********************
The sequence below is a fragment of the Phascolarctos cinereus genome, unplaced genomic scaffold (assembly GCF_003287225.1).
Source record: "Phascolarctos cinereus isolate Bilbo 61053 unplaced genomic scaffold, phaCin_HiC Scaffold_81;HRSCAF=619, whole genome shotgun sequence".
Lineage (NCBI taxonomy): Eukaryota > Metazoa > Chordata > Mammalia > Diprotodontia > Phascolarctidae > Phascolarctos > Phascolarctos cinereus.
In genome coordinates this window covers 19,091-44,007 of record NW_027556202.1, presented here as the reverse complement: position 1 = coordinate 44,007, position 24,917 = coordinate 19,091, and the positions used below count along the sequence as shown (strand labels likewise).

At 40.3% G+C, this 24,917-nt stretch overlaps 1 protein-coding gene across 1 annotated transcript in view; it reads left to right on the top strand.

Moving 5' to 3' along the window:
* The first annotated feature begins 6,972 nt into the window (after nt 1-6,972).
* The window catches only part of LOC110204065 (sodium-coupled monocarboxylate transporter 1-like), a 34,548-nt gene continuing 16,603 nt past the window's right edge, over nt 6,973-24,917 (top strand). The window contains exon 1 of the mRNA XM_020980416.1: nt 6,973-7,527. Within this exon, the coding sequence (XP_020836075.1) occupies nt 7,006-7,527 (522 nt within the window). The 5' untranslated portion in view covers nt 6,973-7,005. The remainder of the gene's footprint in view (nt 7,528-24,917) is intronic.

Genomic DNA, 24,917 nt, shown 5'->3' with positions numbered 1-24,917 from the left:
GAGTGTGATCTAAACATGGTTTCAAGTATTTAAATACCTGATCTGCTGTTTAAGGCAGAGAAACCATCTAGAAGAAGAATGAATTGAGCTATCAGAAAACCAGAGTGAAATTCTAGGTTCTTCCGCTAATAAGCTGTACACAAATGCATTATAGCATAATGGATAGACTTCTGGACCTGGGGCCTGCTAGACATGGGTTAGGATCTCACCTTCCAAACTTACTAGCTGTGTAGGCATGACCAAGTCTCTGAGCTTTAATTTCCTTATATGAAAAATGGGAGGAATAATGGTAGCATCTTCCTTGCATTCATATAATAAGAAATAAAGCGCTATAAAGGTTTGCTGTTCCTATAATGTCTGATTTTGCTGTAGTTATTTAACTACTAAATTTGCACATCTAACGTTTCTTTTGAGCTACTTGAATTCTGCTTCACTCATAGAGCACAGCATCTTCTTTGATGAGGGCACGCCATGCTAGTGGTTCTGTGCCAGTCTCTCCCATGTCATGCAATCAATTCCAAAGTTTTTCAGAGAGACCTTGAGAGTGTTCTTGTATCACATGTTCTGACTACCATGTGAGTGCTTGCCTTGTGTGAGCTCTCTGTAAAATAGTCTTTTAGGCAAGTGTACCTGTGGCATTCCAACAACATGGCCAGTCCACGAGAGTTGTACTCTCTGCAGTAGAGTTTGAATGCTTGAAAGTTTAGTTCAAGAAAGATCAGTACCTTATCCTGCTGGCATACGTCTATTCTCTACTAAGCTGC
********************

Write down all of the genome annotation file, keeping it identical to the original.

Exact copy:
The sequence below is a fragment of the Phascolarctos cinereus genome, unplaced genomic scaffold (assembly GCF_003287225.1).
Source record: "Phascolarctos cinereus isolate Bilbo 61053 unplaced genomic scaffold, phaCin_HiC Scaffold_81;HRSCAF=619, whole genome shotgun sequence".
Lineage (NCBI taxonomy): Eukaryota > Metazoa > Chordata > Mammalia > Diprotodontia > Phascolarctidae > Phascolarctos > Phascolarctos cinereus.
In genome coordinates this window covers 19,091-44,007 of record NW_027556202.1, presented here as the reverse complement: position 1 = coordinate 44,007, position 24,917 = coordinate 19,091, and the positions used below count along the sequence as shown (strand labels likewise).

At 40.3% G+C, this 24,917-nt stretch overlaps 1 protein-coding gene across 1 annotated transcript in view; it reads left to right on the top strand.

Moving 5' to 3' along the window:
* The first annotated feature begins 6,972 nt into the window (after nt 1-6,972).
* The window catches only part of LOC110204065 (sodium-coupled monocarboxylate transporter 1-like), a 34,548-nt gene continuing 16,603 nt past the window's right edge, over nt 6,973-24,917 (top strand). The window contains exon 1 of the mRNA XM_020980416.1: nt 6,973-7,527. Within this exon, the coding sequence (XP_020836075.1) occupies nt 7,006-7,527 (522 nt within the window). The 5' untranslated portion in view covers nt 6,973-7,005. The remainder of the gene's footprint in view (nt 7,528-24,917) is intronic.

Genomic DNA, 24,917 nt, shown 5'->3' with positions numbered 1-24,917 from the left:
GAGTGTGATCTAAACATGGTTTCAAGTATTTAAATACCTGATCTGCTGTTTAAGGCAGAGAAACCATCTAGAAGAAGAATGAATTGAGCTATCAGAAAACCAGAGTGAAATTCTAGGTTCTTCCGCTAATAAGCTGTACACAAATGCATTATAGCATAATGGATAGACTTCTGGACCTGGGGCCTGCTAGACATGGGTTAGGATCTCACCTTCCAAACTTACTAGCTGTGTAGGCATGACCAAGTCTCTGAGCTTTAATTTCCTTATATGAAAAATGGGAGGAATAATGGTAGCATCTTCCTTGCATTCATATAATAAGAAATAAAGCGCTATAAAGGTTTGCTGTTCCTATAATGTCTGATTTTGCTGTAGTTATTTAACTACTAAATTTGCACATCTAACGTTTCTTTTGAGCTACTTGAATTCTGCTTCACTCATAGAGCACAGCATCTTCTTTGATGAGGGCACGCCATGCTAGTGGTTCTGTGCCAGTCTCTCCCATGTCATGCAATCAATTCCAAAGTTTTTCAGAGAGACCTTGAGAGTGTTCTTGTATCACATGTTCTGACTACCATGTGAGTGCTTGCCTTGTGTGAGCTCTCTGTAAAATAGTCTTTTAGGCAAGTGTACCTGTGGCATTCCAACAACATGGCCAGTCCACGAGAGTTGTACTCTCTGCAGTAGAGTTTGAATGCTTGAAAGTTTAGTTCAAGAAAGATCAGTACCTTATCCTGCTGGCATACGTCTATTCTCTACTAAGCTGC